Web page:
Aug 9, 2005

Nagasaki, 60 years on

I turned on the NHK channel this morning, and they were broadcasting live the memorial ceremony commemorating the 60th anniversary of the Nagasaki nuclear bombing. It also took me a while to dawn to the fact that Singapore gained its independence on the exact same day, twenty years after the Bockscar dropped the fateful bomb to end the Pacific World War.



Nothing like the mushroom cloud had ever been seen, not by the general public. It was a suitably awesome image for the power unleashed below. On August 6 the first atomic bomb killed an estimated 80,000 people in the Japanese city of Hiroshima. There was no quick surrender, and three days later a second bomb exploded 500 meters above the ground in Nagasaki. The blast wind, heat rays reaching several thousand degrees and radiation destroyed anything even remotely nearby, killing or injuring as many as 150,000 at the time, and more later. As opposed to the very personal images of war that had brought the pain home, the ones from Japan that were most shocking were those from a longer perspective, showing the enormity of what had occurred.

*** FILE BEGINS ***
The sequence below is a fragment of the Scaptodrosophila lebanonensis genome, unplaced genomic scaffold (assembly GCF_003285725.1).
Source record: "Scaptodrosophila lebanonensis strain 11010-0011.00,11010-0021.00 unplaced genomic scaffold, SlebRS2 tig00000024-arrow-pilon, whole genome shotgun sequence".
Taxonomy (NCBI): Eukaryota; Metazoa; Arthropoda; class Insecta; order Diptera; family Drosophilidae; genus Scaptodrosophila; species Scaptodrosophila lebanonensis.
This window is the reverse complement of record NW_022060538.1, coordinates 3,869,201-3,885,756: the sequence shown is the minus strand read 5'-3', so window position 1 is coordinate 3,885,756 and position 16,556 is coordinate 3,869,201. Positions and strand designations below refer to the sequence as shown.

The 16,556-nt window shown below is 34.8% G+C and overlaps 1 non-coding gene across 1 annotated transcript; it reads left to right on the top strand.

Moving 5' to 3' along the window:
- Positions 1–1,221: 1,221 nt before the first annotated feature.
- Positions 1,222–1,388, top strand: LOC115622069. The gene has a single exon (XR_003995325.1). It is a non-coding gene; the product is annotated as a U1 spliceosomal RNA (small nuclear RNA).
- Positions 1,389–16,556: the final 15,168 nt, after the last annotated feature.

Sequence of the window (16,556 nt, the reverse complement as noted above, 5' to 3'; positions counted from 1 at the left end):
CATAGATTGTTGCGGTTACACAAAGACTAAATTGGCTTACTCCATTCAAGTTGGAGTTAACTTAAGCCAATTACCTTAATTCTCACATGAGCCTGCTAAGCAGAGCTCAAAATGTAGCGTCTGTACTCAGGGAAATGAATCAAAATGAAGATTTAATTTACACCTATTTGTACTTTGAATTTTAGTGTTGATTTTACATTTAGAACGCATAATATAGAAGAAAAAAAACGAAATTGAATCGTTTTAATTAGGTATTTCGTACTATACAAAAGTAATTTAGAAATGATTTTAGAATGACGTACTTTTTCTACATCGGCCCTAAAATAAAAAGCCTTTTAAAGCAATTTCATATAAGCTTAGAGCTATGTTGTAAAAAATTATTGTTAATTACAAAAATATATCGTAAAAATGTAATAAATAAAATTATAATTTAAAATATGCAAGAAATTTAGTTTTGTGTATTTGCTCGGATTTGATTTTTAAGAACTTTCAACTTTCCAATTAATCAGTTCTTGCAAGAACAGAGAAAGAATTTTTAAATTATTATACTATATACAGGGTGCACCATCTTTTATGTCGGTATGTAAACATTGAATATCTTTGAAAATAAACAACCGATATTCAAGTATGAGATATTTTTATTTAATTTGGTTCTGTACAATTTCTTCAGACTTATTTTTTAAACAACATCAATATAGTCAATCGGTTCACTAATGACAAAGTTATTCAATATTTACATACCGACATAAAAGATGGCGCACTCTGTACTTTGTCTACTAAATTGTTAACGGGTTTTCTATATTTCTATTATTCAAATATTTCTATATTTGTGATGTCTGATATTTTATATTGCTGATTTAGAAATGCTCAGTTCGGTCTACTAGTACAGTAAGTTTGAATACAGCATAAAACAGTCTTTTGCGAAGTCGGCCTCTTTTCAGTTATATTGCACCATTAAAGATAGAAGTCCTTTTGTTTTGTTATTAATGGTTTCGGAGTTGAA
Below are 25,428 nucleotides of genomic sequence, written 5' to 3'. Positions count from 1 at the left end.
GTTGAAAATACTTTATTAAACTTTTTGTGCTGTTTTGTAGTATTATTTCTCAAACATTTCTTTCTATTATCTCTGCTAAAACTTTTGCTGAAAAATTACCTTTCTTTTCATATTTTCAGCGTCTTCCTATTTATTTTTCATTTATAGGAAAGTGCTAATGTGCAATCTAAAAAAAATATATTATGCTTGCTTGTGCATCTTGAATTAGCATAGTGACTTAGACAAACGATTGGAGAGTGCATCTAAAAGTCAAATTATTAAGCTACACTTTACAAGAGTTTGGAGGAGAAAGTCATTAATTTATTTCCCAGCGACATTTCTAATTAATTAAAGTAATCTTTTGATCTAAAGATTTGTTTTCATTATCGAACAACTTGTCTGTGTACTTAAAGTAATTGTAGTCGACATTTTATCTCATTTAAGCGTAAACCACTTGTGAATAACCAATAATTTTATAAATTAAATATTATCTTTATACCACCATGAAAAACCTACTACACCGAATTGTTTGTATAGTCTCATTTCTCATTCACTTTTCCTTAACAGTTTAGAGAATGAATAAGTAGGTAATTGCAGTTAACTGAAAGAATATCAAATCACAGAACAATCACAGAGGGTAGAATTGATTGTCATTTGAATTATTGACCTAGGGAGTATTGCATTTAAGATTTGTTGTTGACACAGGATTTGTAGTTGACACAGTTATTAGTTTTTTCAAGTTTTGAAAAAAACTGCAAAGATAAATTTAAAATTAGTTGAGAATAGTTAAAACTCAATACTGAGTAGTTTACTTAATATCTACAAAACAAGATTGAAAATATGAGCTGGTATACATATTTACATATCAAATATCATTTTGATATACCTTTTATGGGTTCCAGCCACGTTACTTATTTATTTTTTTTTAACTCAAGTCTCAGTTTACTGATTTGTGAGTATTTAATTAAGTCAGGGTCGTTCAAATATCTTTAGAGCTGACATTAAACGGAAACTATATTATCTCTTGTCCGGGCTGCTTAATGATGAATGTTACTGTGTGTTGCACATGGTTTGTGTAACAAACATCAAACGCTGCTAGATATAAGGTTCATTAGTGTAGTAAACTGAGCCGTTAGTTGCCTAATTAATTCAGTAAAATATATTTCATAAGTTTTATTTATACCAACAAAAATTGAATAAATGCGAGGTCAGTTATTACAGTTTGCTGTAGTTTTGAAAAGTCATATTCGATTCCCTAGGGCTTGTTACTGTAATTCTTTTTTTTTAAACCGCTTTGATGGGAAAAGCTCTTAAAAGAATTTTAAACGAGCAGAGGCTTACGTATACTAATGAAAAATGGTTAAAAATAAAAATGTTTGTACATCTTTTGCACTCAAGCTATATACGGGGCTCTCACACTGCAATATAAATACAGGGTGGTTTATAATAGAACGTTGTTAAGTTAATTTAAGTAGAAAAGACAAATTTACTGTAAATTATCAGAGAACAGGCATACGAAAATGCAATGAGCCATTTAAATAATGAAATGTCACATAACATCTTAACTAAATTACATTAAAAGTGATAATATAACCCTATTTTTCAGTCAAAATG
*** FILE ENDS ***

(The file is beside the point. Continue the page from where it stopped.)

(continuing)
Joi Ito was invited to write an op-ed for the New York Times, an interesting perspective of what the anniversary means to young Japanese in today's context.

2 comments:

Anonymous said...

Wrong there.

The plane that nuked Nagasaki on August 9, 1945 was called "Bockscar."

The Enola Gay is the one that dropped the first bomb on August 6, 1945 on Hiroshima..

ahmad said...

I stand corrected.